Boozy birds pay the price for 'flying high'

Nov 03, 2012
This file photo shows a blackbird foraging for food on railway tracks. A bizarre spate of young blackbird deaths at a school in England was likely caused by the feathered teens getting drunk on fermented berries, crashing mid-air and falling from the sky, according to vets.

A bizarre spate of young blackbird deaths at a school in England was likely caused by the feathered teens getting drunk on fermented berries, crashing mid-air and falling from the sky, according to vets.

Police and animal experts were called in after more than a dozen birds were found dead at a primary school in Cumbria last August—many of them sporting serious injuries.

One of the juvenile was found alive but appeared "drunk", pressing its wings into the ground to steady itself and trying to stay upright by leaning against the walls of the enclosure it was taken to.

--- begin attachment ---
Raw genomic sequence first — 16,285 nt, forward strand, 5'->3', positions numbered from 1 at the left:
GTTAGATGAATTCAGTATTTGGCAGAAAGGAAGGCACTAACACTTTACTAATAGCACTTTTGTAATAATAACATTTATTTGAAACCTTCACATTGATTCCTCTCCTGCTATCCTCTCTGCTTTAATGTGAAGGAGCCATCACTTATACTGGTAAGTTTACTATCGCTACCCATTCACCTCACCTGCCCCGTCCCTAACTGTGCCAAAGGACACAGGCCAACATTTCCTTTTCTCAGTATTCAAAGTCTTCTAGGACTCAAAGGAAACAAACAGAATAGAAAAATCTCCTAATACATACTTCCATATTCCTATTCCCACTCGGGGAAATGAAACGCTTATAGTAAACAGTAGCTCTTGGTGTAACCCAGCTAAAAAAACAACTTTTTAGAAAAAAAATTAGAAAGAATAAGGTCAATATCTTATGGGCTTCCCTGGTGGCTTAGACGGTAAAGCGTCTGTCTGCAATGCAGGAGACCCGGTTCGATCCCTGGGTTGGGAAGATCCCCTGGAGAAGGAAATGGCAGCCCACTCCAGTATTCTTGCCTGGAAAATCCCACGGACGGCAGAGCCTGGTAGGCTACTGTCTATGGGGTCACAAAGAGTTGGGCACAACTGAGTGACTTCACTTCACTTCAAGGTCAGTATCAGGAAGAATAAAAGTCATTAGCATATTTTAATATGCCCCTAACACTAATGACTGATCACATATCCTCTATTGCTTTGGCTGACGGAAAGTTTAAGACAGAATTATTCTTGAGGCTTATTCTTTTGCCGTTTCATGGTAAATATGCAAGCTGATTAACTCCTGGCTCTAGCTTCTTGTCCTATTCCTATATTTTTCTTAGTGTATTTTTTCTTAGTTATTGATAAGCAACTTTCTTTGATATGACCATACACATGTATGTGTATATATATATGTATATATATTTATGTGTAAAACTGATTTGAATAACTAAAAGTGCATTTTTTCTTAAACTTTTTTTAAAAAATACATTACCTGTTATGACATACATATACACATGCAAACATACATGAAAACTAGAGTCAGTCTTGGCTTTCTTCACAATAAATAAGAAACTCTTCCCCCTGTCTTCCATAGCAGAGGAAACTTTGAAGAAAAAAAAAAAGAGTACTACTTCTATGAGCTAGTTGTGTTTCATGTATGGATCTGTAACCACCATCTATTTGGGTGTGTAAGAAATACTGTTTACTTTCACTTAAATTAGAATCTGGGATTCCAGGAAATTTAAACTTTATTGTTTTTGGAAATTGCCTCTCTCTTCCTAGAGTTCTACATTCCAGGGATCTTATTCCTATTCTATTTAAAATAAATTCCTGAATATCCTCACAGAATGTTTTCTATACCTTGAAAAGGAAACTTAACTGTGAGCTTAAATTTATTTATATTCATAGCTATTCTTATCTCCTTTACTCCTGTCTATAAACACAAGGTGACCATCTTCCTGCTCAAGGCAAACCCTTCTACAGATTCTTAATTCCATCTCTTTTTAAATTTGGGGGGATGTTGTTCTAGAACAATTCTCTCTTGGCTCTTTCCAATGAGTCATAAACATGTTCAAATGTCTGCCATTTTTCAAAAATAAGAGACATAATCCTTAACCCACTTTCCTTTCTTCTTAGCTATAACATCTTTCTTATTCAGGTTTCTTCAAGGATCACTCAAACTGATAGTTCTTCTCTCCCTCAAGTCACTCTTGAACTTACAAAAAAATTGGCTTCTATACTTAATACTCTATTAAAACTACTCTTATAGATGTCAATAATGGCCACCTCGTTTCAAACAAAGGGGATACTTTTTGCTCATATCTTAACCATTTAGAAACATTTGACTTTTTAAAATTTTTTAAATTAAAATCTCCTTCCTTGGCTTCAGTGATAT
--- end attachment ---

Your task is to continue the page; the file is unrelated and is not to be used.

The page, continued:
Foul play was initially suspected, but post-mortem examinations ruled out a murder spree or diseases like .

Instead, the examiners found berries in the birds' stomachs that had a smell of fermentation, said a report in the Group journal Veterinary Record.

Further toxicological test found high levels of pure alcohol or ethanol in the liver of one of the birds.

"Some of the birds had died from , possibly related to in-flight collisions secondary to ," wrote investigators from the Animal Health and Veterinary Laboratories Agency.

"Unsteadiness on the feet, a tendency to fall over and losing the ability to steer is considerably more of a problem when life is normally spent in trees or in the air," added a media statement.

The lone survivor made a full recovery and was released back into the wild after sleeping off its hangover.

Explore further: India's ancient mammals survived multiple pressures

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